What is Industry 4.0?
Since the dawn of the first Industrial Revolution (i.e., Industry 1.0) welcomed mechanization and steam power, a numbering system was been created out of necessity to delineate each "time period." Industry 2.0 came about with mass production enabled by assembly lines. Industry 3.0 saw the age of computers and robotics in manufacturing technologies. Industry 4.0 ushers in automation and data exchange with cyber-physical systems as they communicate and cooperate with each other and with humans in real time, the Internet of Things (IoT) and cloud computing. Industry 4.0 creates what is today called the "smart factory."
According to Forbes, we've all got some Industry 4.0 prognostications to look for by 2020:
- Business-to-business (B2B) spending on IoT technologies, apps and solutions will reach $267B
- 50% of IoT spending will be driven by discrete manufacturing, transportation and logistics, and utilities
- Spending on IoT applications is predicted to generate $64.1B
- IoT Analytics spending is predicted to generate $21.4B
- Predictive maintenance, self-optimizing production, and automated inventory management are the three top uses cases driving IoT market growth
xTuple has been talking about Industry 4.0 at manufacuring industry conferences, including a technology panel last year at FABTECH Expo, North America's Largest Metal Forming, Fabricating, Welding and Finishing event. xTupleCommerce Product Manager Josh Fischer presented a product overview and case study entitled “Is Your Manufacturing Company Ready to Go Digital?”
With the dust settled on xTuple ERP version 4.10.0 — and version 4.10.1 fast approaching — the time has come to dive head-first into some of the hidden serial port scripting features related to Industry 4.0 that we snuck into the 4.10 release.
I recently wrote an article for xTuple University about the addition of QSerialPort and QSerialPortInfo to xTuple's scripting environment and what that means for users. If you are not familiar with serial ports in general, I would suggest taking a ride down Serial port "memory lane" on Wikipedia. While originally standardized as an "Interface between data terminal equipment and data communication equipment employing serial binary data interchange" in 1969, serial port communication lives on in many forms — from USB devices and virtual serial ports all the way back to the 25 or 9 pin connector that exists on many industrial weighing solutions and other industrial machines. While I focused on serial ports in this first article, I will discuss QSslSocket (and QTcpSocket) as well as QTcpServer and QUdpSocket in upcoming articles — protocols you will come across on modern machinery that provide a network connection.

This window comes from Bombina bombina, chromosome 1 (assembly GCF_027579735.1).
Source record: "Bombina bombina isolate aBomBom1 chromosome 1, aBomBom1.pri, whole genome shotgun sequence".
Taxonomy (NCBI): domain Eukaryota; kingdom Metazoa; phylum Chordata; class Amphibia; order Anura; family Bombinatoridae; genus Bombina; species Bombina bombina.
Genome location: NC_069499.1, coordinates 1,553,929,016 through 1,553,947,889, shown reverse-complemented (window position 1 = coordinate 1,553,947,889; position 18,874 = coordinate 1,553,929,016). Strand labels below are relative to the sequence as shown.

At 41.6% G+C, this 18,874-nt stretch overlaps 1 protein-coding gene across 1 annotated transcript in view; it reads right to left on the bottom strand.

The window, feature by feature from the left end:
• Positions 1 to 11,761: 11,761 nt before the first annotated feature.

For demonstration, I chose this 16x2 Character RGB LCD from Adafruit. The code discussed in the article is structured to make working with other LCDs possible with few changes, but with most low level devices every vendor implements their own command set. In the case of serial communication I am talking about specific bytes you send over the wire that make your LCD do the things that you want it to do, such as the position of the text, the brightness or contrast, and in this case even the three separate bytes that control the red, green, and blue values of the backlight. And, of course, the bytes before which tell the screen that you are about to send it those three bytes!
Here's a demonstration video. Read my article on Serial Port Scripting for Industry 4.0 for all the details.
I hope this gives you some ideas of what you can do with the xTuple ERP scripting environment and QSerialPort. While this is just scratching the surface, be on the look out for a more complex example in the coming weeks covering bi-directional communication with a MSR-605 magnetic stripe card machine.
Note: For anyone who is wondering, the phrase "Hello, World!" has been used to describe a simple computer program that outputs or displays "Hello, World!" to the user. Often it's the very first program people write when they are new to a programming language. We can also expand the meaning to encompass Industry 4.0 — to include how machines literally communicate with each other and their humans in smart factories.